Six staff conferred with doctorates at Manawatū graduation
Six staff members were conferred with doctoral degrees among the more than 1200 graduates across the five ceremonies in Manawatū this week.
In order to control livestock diseases effectively, it is essential to understand the complex inter-relationships between the diseases and farming practices such as livestock trading and hygiene control.
Dr Arata Hidano, a postdoctoral fellow in the School of Veterinary Science, investigated farmers’ behaviours with interviews, data analysis and a computer simulation model. He showed that accumulating big data in livestock industries could provide valuable information about behaviour. The results suggest that while individual farmers may not always be concerned with disease the livestock trading system that has developed in New Zealand may have contributed to reducing a disease spread between farms.
The Reform Party was one of the main political parties in New Zealand prior to World War II and governed between 1912 and 1928. Despite this, there has been very little research about the origins and development of the party.
Dr Liz Ward, a tutor in the School of Humanities traced the origins of the Reform Party back to the 1880s. She found that the parliamentary Opposition in the 1890s was more organised than previously recognised but failed to find a political message that resonated with voters
At the beginning of the 20th century, William Massey, leader of the Opposition from 1903, led the transformation of its organisation. The party had a highly effective national organisation, coordinated candidate selection and campaign strategies.
Moreover, Reform actively and effectively reached out to women and Māori voters through branch networks. Arguably, by 1914, the Reform Party exhibited the characteristics of a mass party, the first of its kind in New Zealand.
A significant portion of New Zealand’s kiwifruit production is held as stock in local cool stores for extended periods of time before being exported. The ability to make predictions about fruit with low storage potential at harvest could enable fruit to be sold earlier in the season, reducing waste and improving profitability later in the season.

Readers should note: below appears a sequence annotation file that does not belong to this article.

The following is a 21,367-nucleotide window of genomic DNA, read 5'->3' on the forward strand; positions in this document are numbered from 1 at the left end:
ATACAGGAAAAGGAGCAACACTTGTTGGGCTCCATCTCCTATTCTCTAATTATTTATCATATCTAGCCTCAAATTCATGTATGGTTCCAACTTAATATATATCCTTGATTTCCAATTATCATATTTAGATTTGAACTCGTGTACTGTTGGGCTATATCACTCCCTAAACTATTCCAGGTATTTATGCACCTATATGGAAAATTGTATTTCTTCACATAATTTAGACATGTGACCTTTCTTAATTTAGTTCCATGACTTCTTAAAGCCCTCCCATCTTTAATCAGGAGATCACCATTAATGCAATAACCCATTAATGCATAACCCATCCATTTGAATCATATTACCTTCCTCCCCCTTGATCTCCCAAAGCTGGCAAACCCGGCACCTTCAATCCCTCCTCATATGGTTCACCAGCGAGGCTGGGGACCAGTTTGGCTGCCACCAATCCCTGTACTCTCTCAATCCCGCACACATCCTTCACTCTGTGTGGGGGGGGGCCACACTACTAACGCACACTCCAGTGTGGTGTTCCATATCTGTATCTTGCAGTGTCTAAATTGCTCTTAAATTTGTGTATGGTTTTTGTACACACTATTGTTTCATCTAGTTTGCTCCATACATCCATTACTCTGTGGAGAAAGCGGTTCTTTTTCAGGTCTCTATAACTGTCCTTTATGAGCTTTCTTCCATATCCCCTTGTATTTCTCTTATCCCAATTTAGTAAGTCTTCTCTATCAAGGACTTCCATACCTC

A research officer in the School of Food and Advanced Technology, Dr Li investigated the use of non-destructive sensing techniques at harvest, and developed a model to predict storability of Hayward kiwifruit, either individually or in batches, based on skin properties.
Predictions based on the model achieved a 30 per cent reduction in soft fruit following storage. Applied in the industry to enable sequential marketing, significant cost savings could be achieved by reducing fruit loss, repacking and condition checking costs.
Dr Bridget Herlihy, a tutor in the School of Communication, Journalism and Marketing, says sound is an integral part of our everyday experience yet the phenomenological effects of hearing aids and headphones on the perception of acoustic space has not been widely examined.
Dr Herlihy traced the evolution of acoustic prosthetics in key areas of innovation and influence. She found they have always modified how the user perceives acoustic space and in some cases enabled the experience of hybridised forms of auditory space.
Her research provides insight into the historical phenomenological effects of acoustic prosthetic technologies, specifically how they alter users’ perception of the world.
As the population ages, understanding and maintaining well-being in older adulthood is increasingly important.
Dr Jessie Smith, a professional clinician in the School of Psychology, examined the relationships between meaning in life and various life roles in a sample of older adults in Aotearoa New Zealand.
She also examined the relationship between health and meaning in life among this population and found that a sense of meaning in life was associated with better psychological health but not physical health.
The results indicated that volunteering and other roles, which present opportunities to provide support for others, may be particularly effective for enhancing a sense of meaning in life among older adults.
Dr Monica Cameron, a senior tutor in the Institute of Education, investigated teachers’ assessment purposes, practices and knowledge.
Understanding teachers’ beliefs about assessing four-year-olds is particularly important for supporting effective transition to school and continuity between the early childhood and school sectors.
Findings demonstrated that teachers recognised the important role of assessment, but their knowledge, purposes and practices varied widely, and were constrained relative to international recommendations for quality assessment in early childhood.
Continued research, along with professional development and initial teacher education, is needed to support teachers to develop their knowledge of assessment and its multiple purposes. By developing a broader range of assessment tools and developing shared understandings around assessment with new entrant teachers, current rhetoric and misunderstandings around assessment can be challenged.
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Created: 17/05/2019 | Last updated: 17/05/2019
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